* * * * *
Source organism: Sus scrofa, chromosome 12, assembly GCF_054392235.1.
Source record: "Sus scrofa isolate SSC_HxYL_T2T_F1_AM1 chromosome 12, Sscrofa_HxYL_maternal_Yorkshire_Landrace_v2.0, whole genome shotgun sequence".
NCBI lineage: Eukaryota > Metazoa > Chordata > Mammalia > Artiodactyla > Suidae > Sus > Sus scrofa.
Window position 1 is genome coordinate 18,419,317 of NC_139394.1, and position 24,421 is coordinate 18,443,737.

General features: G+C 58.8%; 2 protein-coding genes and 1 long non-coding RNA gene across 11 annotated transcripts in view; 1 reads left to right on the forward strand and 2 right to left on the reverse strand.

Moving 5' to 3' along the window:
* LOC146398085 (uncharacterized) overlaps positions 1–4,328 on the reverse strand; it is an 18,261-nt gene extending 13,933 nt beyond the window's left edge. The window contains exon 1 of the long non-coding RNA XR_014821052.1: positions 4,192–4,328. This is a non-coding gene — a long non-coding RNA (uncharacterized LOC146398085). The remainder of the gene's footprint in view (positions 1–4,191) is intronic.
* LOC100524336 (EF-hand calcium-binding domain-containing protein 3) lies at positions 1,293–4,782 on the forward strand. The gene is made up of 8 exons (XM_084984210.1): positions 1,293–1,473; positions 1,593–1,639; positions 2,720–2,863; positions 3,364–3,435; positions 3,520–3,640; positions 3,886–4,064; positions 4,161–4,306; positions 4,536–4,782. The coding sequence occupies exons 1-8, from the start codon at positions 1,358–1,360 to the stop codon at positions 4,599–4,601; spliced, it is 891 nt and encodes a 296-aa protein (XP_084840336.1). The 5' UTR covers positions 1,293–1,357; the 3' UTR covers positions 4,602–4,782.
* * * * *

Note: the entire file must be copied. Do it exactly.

Source organism: Sus scrofa, chromosome 12, assembly GCF_054392235.1.
Source record: "Sus scrofa isolate SSC_HxYL_T2T_F1_AM1 chromosome 12, Sscrofa_HxYL_maternal_Yorkshire_Landrace_v2.0, whole genome shotgun sequence".
NCBI lineage: Eukaryota > Metazoa > Chordata > Mammalia > Artiodactyla > Suidae > Sus > Sus scrofa.
Window position 1 is genome coordinate 18,419,317 of NC_139394.1, and position 24,421 is coordinate 18,443,737.

General features: G+C 58.8%; 2 protein-coding genes and 1 long non-coding RNA gene across 11 annotated transcripts in view; 1 reads left to right on the forward strand and 2 right to left on the reverse strand.

Moving 5' to 3' along the window:
* LOC146398085 (uncharacterized) overlaps positions 1–4,328 on the reverse strand; it is an 18,261-nt gene extending 13,933 nt beyond the window's left edge. The window contains exon 1 of the long non-coding RNA XR_014821052.1: positions 4,192–4,328. This is a non-coding gene — a long non-coding RNA (uncharacterized LOC146398085). The remainder of the gene's footprint in view (positions 1–4,191) is intronic.
* LOC100524336 (EF-hand calcium-binding domain-containing protein 3) lies at positions 1,293–4,782 on the forward strand. The gene is made up of 8 exons (XM_084984210.1): positions 1,293–1,473; positions 1,593–1,639; positions 2,720–2,863; positions 3,364–3,435; positions 3,520–3,640; positions 3,886–4,064; positions 4,161–4,306; positions 4,536–4,782. The coding sequence occupies exons 1-8, from the start codon at positions 1,358–1,360 to the stop codon at positions 4,599–4,601; spliced, it is 891 nt and encodes a 296-aa protein (XP_084840336.1). The 5' UTR covers positions 1,293–1,357; the 3' UTR covers positions 4,602–4,782.